Digital Transformation » Future proofing more important than ever as digitalisation leads business recovery

CFOs must prepare for future disruptions as part of their post coronavirus recovery programme, according to Terry Walby, CEO of Blue Prism Cloud.

Speaking on a panel at this year’s CFO Agenda, Walby said businesses need to consider certain factors as part of their digital transformation plans.

“What we need to be thinking is not how to invest in technology to respond quickly, but how do we create a technology underpinning for my organisation that allows us to be more responsive, more reactive, more agile, more scalable in the future.”

“We can talk about post coronavirus, but do we really know when that’s going to be and what shape that’s going to take? Do we really know what’s coming next?”

Ciaran O’Donnell, CFO and founder of The Virtual FD said uncertainty around the pandemic has put more emphasis on near term forecasting with the next three months being “very important for disruptive businesses”.

“I think instead of planning for a three-year period, with a huge amount of uncertainty, it’s made it a lot easier to focus everybody’s attention on near term forecasting. The next three months are pretty important. We can have a think about month four, or five and six, but really, they’re so dependent on month one, two, and three.”

The pandemic provided many businesses with the opportunity to accelerate growth and understand the changing roles within the company, said Walby.

“What we’ve seen as a consequence of the pandemic – in most cases – is an acceleration of initiatives that were already underway. That’s been through the technology being used, an increased  importance of digitisation, or the changing nature of roles within the organisation.”

The past few months have also seen “more and more” CFO’s taking an active role in being “generators” of innovation.

“CFOs are really much more now involved in thinking how can we create a different business dynamic that allows us to be more agile, more receptive, more responsive, whether that’s through business operation change, underpinned by technology or with it through the deployment of technology in a certain way,” Walby said.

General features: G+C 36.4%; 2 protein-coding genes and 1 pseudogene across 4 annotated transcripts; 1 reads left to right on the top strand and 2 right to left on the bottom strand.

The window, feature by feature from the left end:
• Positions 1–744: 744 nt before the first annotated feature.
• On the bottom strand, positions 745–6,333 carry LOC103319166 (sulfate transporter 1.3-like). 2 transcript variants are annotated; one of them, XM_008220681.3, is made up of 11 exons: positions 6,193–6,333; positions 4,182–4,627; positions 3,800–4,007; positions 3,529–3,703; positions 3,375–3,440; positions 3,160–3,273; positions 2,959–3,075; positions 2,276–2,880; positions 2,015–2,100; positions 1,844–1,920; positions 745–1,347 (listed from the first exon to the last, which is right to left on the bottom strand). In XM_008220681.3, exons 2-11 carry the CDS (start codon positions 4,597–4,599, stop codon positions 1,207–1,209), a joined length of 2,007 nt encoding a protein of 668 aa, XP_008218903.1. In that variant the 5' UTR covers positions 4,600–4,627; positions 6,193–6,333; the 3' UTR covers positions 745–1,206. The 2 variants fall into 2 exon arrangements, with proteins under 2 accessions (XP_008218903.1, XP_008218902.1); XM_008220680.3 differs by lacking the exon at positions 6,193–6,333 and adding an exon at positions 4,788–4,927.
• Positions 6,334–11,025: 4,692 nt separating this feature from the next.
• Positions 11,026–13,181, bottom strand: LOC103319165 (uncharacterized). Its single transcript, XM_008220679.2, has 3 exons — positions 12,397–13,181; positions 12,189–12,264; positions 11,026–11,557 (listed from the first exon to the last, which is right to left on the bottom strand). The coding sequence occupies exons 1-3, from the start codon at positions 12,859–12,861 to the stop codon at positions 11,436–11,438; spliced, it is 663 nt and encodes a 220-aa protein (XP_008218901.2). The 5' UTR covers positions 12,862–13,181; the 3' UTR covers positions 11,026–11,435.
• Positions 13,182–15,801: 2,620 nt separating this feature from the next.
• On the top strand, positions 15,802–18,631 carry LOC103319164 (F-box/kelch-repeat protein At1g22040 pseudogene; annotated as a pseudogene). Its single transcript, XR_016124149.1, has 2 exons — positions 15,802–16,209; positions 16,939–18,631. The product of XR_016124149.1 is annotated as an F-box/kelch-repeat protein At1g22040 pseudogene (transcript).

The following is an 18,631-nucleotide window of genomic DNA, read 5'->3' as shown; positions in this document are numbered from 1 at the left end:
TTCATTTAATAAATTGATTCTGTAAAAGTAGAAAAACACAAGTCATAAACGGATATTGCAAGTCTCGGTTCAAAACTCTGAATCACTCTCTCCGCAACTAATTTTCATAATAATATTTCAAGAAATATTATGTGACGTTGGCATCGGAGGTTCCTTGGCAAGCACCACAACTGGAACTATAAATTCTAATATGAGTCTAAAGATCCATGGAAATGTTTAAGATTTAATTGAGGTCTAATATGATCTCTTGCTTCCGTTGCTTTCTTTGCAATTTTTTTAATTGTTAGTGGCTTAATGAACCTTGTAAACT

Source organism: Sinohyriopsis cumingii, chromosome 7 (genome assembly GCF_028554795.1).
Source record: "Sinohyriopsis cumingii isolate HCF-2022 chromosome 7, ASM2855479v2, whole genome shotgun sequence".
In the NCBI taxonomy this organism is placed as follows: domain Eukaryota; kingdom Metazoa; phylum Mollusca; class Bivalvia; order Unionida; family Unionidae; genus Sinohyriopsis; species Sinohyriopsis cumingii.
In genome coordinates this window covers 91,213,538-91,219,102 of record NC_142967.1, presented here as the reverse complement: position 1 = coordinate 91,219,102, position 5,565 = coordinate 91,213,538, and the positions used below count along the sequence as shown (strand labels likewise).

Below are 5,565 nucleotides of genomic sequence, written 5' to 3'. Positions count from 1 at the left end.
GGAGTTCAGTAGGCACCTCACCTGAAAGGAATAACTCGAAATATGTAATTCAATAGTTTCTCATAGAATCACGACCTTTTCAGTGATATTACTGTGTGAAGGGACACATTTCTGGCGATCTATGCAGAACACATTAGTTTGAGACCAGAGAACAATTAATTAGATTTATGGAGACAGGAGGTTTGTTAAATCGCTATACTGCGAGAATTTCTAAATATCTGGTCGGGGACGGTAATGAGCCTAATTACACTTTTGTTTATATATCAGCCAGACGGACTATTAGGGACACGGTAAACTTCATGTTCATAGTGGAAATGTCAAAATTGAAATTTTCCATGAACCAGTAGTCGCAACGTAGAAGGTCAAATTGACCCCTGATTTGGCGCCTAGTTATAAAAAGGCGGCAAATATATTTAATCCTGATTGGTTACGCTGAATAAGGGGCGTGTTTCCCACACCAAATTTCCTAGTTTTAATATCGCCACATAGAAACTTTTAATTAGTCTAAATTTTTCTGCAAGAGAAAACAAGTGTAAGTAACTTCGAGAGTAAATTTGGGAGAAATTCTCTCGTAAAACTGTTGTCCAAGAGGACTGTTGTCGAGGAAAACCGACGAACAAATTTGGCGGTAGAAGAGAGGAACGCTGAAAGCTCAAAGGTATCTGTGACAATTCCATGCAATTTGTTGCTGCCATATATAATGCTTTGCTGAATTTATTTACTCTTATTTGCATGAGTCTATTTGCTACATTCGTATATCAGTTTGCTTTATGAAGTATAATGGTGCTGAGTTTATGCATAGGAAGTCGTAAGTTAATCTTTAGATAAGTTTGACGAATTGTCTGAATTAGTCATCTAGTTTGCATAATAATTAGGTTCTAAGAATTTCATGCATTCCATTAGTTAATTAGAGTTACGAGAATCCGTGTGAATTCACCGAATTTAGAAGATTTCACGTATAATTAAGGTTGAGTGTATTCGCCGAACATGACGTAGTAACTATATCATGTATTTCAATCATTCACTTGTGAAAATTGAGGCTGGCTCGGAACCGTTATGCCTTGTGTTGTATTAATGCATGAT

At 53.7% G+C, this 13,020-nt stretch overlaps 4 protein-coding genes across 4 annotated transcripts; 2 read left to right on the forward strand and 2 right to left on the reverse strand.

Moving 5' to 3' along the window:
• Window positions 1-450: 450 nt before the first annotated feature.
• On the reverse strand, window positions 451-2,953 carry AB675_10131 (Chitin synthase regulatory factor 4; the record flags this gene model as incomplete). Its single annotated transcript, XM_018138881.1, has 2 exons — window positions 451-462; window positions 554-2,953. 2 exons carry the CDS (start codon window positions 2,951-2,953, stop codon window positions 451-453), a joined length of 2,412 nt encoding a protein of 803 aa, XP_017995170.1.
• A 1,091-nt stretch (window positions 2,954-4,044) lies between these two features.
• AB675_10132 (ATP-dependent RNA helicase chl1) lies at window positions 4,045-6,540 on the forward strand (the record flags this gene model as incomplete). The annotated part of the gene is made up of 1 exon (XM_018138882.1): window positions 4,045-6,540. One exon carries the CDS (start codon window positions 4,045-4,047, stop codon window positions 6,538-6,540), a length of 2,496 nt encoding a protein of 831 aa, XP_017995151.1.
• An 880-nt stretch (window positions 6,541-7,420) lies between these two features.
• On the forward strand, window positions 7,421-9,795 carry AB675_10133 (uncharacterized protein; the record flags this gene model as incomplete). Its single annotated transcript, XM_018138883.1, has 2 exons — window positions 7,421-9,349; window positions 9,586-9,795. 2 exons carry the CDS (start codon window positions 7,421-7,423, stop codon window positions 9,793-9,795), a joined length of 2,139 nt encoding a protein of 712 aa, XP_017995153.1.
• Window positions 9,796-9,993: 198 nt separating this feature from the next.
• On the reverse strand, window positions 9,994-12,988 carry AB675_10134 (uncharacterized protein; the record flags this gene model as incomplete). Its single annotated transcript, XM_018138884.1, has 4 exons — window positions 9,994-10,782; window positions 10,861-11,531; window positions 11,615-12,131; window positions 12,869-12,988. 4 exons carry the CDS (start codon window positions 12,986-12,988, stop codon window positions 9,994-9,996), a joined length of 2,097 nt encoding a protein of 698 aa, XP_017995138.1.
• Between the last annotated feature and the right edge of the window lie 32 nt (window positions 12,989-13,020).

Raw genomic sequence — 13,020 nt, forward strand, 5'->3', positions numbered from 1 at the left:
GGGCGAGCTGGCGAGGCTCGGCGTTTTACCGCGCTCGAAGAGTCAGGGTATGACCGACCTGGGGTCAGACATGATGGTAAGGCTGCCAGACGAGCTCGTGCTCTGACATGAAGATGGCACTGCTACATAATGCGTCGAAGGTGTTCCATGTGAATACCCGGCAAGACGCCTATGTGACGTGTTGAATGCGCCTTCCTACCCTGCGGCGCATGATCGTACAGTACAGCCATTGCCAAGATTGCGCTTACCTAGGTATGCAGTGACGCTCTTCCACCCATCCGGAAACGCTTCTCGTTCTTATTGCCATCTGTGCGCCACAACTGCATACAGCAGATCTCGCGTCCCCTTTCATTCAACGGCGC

Digitalisation was a high priority for many businesses during the pandemic. A McKinsey report showed consumer and business digital adoption had jumped five years forward in the space of eight weeks. Bina Khatwani, executive finance lead at CBRE, said firms should not overlook their main strategy in digital transformation.

“For me, digitalisation has to align with your overall strategy.

“We always need to be thinking about where we’re going in terms of digital transformation. This pandemic has accelerated companies to think about that and open their minds a bit more to bringing in new ideas and raise these strategies further up the priority list.”

However, digital transformation can mean looking at the technologies already in use at the organisation, and making more of them, according to Abby Obomoghie, head of financial planning and analysis at Hitachi.

“Sometimes it’s just the way of doing things better using the technology you have. So, it’s not about just going out there to buy a technology. It’s taking that technology, which we’ve always had, and then making it work.”

Digitalisation isn’t the only thing that businesses should be focusing on, said Khatwani.

“I think we need to take what we’ve learned from what we’ve been through. And for every company, that’s an individual journey. Everybody’s got a different priority, and I think it’s taking what’s been learned this year and ensuring that that is now baked into the future strategy going forward.”

 

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